The United States and G20 business with Yemen suffering

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EE.UU. makes money from guns and war in Yemen

The G20 countries were harshly criticized by the international association Oxfam: they noted that G20 members exported arms worth more than $ 17 billion to Saudi Arabia, but gave only a third of this amount as humanitarian aid.

Of course, Yemen is becoming the main point of application for Saudi weapons, and this is only noticeable in major scandals; for example, in 2018 summer, as a result of a Royal Air Force airstrike in northwestern Yemen, 40 children died.

As established by CNN, the munitions were produced in the United States by the Lockheed Martin military industrial corporation, and arrived in Saudi Arabia under an official contract through the State Department.

Now Oxfam, made up of 17 organizations operating in 90 countries around the world, has condemned the sale of arms to countries that foment war in Yemen. The Western world got benefits by the suffering of the Yemeni people, they believe there, for the richest countries in the world “it is immoral and inconsistent to profit from the problems in Yemen.”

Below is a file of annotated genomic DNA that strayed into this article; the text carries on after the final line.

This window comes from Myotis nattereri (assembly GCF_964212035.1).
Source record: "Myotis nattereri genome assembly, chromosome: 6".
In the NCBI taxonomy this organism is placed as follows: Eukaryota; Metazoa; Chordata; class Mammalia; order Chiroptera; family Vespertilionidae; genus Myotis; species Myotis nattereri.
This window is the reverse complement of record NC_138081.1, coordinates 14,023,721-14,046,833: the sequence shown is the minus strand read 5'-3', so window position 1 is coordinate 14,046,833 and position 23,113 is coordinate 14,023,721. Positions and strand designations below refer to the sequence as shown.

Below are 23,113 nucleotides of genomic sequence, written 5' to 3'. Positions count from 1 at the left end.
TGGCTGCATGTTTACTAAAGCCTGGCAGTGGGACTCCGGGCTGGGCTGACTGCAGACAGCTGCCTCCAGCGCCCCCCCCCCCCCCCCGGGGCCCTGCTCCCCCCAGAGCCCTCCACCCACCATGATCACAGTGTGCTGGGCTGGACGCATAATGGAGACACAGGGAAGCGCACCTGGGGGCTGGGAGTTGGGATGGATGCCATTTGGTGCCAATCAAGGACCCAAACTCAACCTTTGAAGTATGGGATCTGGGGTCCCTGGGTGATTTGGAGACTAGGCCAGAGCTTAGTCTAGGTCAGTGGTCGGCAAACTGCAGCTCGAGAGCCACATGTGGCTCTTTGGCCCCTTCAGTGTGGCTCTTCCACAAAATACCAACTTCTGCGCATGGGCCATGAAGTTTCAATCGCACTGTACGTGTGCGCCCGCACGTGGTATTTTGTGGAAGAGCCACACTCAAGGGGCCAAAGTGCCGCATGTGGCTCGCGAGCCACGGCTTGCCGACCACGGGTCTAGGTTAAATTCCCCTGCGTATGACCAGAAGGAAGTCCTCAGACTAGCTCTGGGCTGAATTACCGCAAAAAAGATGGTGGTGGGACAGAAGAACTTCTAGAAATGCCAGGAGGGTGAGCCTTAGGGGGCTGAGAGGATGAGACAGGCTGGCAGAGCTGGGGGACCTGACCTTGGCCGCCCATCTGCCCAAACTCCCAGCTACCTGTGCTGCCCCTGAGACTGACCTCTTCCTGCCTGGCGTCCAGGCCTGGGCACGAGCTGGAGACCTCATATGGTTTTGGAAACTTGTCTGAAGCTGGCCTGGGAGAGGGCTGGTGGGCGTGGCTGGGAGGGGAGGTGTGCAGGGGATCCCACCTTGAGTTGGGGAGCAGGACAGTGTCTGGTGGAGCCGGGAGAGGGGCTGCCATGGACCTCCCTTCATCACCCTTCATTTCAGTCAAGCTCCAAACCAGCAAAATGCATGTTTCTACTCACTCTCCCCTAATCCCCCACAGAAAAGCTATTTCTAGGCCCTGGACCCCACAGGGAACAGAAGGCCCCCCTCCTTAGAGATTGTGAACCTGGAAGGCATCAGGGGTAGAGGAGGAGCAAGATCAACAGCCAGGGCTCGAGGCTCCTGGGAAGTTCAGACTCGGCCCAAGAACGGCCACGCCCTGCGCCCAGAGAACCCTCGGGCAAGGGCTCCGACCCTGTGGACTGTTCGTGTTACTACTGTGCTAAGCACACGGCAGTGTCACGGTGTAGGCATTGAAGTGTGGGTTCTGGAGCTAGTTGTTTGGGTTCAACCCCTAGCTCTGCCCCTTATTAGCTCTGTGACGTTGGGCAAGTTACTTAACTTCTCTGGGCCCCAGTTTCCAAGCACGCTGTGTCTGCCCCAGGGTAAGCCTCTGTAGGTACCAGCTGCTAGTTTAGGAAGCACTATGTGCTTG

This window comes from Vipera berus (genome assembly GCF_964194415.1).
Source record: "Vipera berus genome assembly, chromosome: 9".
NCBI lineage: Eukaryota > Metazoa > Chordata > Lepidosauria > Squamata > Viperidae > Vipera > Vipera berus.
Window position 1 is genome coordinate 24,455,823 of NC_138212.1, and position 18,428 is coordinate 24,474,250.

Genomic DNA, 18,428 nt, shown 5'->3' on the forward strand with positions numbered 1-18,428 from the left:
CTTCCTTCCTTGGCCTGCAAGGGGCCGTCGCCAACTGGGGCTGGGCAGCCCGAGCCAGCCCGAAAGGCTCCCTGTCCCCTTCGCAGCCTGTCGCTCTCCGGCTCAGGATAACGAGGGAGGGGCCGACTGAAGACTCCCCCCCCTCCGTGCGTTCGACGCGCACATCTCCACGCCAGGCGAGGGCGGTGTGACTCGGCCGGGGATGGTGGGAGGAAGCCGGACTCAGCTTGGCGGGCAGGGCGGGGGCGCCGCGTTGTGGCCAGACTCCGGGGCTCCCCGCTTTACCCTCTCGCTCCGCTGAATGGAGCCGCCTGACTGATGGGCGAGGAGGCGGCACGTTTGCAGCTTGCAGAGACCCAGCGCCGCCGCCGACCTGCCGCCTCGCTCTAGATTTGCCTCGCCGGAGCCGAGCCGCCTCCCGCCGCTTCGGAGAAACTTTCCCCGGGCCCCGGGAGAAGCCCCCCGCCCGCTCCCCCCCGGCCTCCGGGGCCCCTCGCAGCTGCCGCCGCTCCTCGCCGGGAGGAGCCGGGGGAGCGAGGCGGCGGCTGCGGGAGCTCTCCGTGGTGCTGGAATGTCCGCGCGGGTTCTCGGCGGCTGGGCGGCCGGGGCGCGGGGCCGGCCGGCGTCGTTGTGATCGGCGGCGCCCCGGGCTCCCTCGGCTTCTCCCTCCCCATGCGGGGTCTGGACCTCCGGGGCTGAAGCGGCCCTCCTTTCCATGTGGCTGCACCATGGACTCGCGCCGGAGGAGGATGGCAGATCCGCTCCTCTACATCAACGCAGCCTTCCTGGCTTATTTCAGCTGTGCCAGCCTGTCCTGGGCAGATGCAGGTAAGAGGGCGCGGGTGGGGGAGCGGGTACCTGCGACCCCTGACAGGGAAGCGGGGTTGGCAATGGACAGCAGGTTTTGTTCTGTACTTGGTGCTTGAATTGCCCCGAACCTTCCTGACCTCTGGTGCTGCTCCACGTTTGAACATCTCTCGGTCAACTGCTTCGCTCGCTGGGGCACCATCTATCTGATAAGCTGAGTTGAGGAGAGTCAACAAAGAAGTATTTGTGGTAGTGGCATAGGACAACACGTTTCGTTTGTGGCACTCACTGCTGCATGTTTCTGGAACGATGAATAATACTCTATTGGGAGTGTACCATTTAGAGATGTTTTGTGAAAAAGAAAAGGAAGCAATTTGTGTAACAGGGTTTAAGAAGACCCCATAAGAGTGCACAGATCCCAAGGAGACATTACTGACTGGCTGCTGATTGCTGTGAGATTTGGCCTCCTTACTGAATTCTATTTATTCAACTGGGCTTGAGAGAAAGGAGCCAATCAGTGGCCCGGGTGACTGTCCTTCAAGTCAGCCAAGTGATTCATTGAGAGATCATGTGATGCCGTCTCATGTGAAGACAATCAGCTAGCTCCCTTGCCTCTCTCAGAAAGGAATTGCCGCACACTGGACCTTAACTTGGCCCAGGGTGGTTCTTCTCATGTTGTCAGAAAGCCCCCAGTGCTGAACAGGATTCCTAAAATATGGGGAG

“It is immoral and incoherent to generate billions in arms exports that fuel conflict while providing a small portion of aid to Yemen. The richest countries in the world cannot continue to put profits above the Yemeni people, ”says Muhsin Siddikay, president of the organization in Yemen, on the proportion of income from arms delivery and humanitarian aid spending.

So, according to public information from the Stockholm International Peace Research Institute (SIPRI) on the supply of arms, G20 members have exported arms to Saudi Arabia since their entry into the Yemeni conflict in 2015, worth more than of $ 17 billion, but they provided only a third of this amount to help Yemenis affected by the world’s worst humanitarian crisis.

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In his statement, Siddiqai points out that the G20 heads of state will soon hold a summit organized by Saudi Arabia, and the sale of arms to the Gulf states should be reviewed. In this case, Oxfam also appeals to Joe Biden as president-elect of the United States: earlier, Biden announced the cessation of arms sales to Saudi Arabia precisely because of the start of the war in Yemen.

However, by some estimates, the $ 17 billion figure may be wrong: in the 2015-2019 period alone, weapons worth $ 31.4 billion could enter from the kingdom.